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Wirral University Hospital NHS Foundation Trust

Why should my baby have the Newborn Blood Spot Screening test?

This test is offered to all babies within the first week of life. It identifies babies who may have rare but serious conditions. Most babies screened will not have any  conditions but, for the small numbers that do, the benefits of screening are enormous. Early treatment can improve their health and prevent severe disability or even death. 

Phenylketonuria (PKU) 

About 1 in 10,000 babies born in the UK has Phenylketonuria. Babies with this inherited condition are unable to process phenylanine, a substance in the blood and if not treated by a special diet very early in life, could lead to irreversible mental disability. If not screened and the condition is discovered later in life, the special diet will not make a difference.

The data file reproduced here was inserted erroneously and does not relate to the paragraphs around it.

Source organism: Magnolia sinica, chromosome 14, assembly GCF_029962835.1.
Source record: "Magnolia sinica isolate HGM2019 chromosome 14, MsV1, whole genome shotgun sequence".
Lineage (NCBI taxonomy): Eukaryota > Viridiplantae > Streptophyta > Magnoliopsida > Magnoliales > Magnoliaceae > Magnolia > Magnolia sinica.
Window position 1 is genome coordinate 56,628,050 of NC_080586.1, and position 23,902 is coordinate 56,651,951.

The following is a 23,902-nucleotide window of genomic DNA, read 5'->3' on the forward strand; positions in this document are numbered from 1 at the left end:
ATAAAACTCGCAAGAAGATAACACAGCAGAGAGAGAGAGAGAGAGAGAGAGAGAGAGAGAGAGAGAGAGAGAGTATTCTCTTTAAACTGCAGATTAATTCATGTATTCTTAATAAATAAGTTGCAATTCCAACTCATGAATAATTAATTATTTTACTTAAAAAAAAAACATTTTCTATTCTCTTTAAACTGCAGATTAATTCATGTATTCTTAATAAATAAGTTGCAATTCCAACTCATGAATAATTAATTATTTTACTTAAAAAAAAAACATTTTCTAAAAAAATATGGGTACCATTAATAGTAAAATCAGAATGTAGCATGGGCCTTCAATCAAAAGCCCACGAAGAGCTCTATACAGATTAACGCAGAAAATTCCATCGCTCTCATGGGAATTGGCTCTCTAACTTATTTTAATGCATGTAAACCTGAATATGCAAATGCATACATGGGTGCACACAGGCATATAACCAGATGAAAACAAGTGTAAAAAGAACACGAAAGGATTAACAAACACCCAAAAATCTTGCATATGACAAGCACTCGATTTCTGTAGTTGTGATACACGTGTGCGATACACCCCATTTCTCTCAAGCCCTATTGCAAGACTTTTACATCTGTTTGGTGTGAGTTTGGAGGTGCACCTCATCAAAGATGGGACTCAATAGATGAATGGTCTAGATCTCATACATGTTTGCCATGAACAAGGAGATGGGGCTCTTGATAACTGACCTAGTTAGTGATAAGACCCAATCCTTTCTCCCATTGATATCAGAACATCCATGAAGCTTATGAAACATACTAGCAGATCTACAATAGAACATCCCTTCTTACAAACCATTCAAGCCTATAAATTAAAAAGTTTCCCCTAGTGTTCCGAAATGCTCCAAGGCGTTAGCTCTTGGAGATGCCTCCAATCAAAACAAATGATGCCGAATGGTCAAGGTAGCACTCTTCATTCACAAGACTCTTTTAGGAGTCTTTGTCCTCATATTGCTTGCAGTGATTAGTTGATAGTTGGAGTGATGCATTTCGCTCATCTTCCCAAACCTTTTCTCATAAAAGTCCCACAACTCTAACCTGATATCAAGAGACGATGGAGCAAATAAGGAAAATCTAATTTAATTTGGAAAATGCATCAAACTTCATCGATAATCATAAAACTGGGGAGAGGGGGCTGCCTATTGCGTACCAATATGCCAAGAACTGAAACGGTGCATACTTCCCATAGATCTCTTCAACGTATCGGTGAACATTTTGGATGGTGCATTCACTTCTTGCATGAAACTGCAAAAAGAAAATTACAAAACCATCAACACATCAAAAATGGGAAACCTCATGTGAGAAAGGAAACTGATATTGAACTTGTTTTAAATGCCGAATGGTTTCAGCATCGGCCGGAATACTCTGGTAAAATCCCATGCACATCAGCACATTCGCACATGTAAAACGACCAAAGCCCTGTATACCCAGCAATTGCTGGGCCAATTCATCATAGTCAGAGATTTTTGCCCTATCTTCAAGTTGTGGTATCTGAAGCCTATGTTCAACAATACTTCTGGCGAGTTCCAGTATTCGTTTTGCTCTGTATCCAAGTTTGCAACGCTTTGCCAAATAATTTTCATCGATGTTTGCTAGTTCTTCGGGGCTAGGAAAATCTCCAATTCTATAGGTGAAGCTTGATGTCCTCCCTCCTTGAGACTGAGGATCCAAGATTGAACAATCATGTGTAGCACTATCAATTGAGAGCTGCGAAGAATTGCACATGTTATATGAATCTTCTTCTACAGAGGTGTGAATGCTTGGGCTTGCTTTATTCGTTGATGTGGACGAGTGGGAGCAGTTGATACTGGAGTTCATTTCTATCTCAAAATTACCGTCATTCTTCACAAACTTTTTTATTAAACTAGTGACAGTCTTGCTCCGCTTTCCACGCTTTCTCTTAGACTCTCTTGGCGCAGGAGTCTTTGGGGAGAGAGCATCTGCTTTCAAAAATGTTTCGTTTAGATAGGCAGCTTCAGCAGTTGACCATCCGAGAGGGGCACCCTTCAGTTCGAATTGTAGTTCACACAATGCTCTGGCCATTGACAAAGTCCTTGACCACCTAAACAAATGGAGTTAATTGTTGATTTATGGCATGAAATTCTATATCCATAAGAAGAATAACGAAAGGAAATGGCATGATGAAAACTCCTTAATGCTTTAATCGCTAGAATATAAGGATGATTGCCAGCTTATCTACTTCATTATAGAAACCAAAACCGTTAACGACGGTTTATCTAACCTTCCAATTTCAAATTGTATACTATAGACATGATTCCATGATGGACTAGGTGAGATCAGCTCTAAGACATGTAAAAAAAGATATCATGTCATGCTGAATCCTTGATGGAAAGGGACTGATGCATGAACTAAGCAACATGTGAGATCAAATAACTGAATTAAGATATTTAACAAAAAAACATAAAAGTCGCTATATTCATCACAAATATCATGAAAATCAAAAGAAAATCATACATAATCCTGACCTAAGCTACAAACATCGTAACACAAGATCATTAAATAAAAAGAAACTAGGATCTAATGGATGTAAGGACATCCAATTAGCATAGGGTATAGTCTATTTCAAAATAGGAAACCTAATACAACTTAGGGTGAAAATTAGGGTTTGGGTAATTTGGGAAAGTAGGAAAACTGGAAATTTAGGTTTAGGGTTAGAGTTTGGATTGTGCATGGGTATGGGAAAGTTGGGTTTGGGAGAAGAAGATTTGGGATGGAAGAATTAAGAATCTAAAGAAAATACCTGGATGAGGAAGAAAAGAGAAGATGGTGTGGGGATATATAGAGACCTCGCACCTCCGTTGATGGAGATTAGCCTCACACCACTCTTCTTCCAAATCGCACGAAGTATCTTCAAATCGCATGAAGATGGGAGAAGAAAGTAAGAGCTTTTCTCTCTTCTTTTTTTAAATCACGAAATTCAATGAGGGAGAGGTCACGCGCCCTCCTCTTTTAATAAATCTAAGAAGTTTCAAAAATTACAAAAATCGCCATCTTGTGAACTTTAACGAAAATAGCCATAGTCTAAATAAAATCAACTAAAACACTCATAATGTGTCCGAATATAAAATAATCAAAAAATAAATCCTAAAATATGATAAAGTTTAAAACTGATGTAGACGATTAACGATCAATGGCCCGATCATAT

Congenital hypothyroidism 

About 1 in 4,000 babies born in the UK has congenital hypothyroidism (CHT). They do not have enough of the hormone called thyroxine which is essential for growth and can lead to serious, permanent physical and mental disability. 

Sickle cell disorders 

About 1 in 2,500 babies has (SCD) which is an inherited blood disorder of the red blood cells. The blood of babies with this disorder can change the shape of a sickle and become stuck in the small blood vessels. This can cause pain and damge to the baby’s body. 
Screening means that baby can receive early treatment, including immunisations and antibiotics which will help his/her to lead a healthier life, preventing serious illness and helping the parents to know what to look for through eduction. 

Cystic fibrosis 

About 1 in 2,500 babies born in the UK has cystic fibrosis (CF). This is also an inherited condition which affects the digestion and lungs. Babies with this condition may not gain weight well and have frequent chest infections. 

Following screening can have a high energy diet, medicines and physiotherapy 
Further information is available at